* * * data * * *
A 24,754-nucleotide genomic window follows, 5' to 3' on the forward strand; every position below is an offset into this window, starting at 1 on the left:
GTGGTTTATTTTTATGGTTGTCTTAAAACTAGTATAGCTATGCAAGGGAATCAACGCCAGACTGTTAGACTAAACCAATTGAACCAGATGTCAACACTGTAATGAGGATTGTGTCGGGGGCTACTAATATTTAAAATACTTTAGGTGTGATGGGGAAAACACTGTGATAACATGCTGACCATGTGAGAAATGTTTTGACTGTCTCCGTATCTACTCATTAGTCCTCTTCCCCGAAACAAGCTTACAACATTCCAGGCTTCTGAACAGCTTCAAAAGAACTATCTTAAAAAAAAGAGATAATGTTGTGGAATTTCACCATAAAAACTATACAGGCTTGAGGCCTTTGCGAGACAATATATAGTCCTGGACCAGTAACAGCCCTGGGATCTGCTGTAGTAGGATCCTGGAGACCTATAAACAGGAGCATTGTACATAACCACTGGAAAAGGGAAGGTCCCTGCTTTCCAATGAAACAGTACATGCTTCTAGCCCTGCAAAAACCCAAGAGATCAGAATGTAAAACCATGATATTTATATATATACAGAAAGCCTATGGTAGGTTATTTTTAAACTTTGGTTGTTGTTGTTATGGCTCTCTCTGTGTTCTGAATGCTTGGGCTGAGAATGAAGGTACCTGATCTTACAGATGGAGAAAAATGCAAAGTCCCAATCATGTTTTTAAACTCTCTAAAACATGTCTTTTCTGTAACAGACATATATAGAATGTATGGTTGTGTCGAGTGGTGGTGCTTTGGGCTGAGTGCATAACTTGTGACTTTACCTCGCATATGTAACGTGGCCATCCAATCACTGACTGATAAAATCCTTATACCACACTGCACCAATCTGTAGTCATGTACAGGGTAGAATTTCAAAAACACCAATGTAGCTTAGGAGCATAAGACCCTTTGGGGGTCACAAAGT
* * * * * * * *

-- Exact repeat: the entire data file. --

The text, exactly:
A 24,754-nucleotide genomic window follows, 5' to 3' on the forward strand; every position below is an offset into this window, starting at 1 on the left:
GTGGTTTATTTTTATGGTTGTCTTAAAACTAGTATAGCTATGCAAGGGAATCAACGCCAGACTGTTAGACTAAACCAATTGAACCAGATGTCAACACTGTAATGAGGATTGTGTCGGGGGCTACTAATATTTAAAATACTTTAGGTGTGATGGGGAAAACACTGTGATAACATGCTGACCATGTGAGAAATGTTTTGACTGTCTCCGTATCTACTCATTAGTCCTCTTCCCCGAAACAAGCTTACAACATTCCAGGCTTCTGAACAGCTTCAAAAGAACTATCTTAAAAAAAAGAGATAATGTTGTGGAATTTCACCATAAAAACTATACAGGCTTGAGGCCTTTGCGAGACAATATATAGTCCTGGACCAGTAACAGCCCTGGGATCTGCTGTAGTAGGATCCTGGAGACCTATAAACAGGAGCATTGTACATAACCACTGGAAAAGGGAAGGTCCCTGCTTTCCAATGAAACAGTACATGCTTCTAGCCCTGCAAAAACCCAAGAGATCAGAATGTAAAACCATGATATTTATATATATACAGAAAGCCTATGGTAGGTTATTTTTAAACTTTGGTTGTTGTTGTTATGGCTCTCTCTGTGTTCTGAATGCTTGGGCTGAGAATGAAGGTACCTGATCTTACAGATGGAGAAAAATGCAAAGTCCCAATCATGTTTTTAAACTCTCTAAAACATGTCTTTTCTGTAACAGACATATATAGAATGTATGGTTGTGTCGAGTGGTGGTGCTTTGGGCTGAGTGCATAACTTGTGACTTTACCTCGCATATGTAACGTGGCCATCCAATCACTGACTGATAAAATCCTTATACCACACTGCACCAATCTGTAGTCATGTACAGGGTAGAATTTCAAAAACACCAATGTAGCTTAGGAGCATAAGACCCTTTGGGGGTCACAAAGT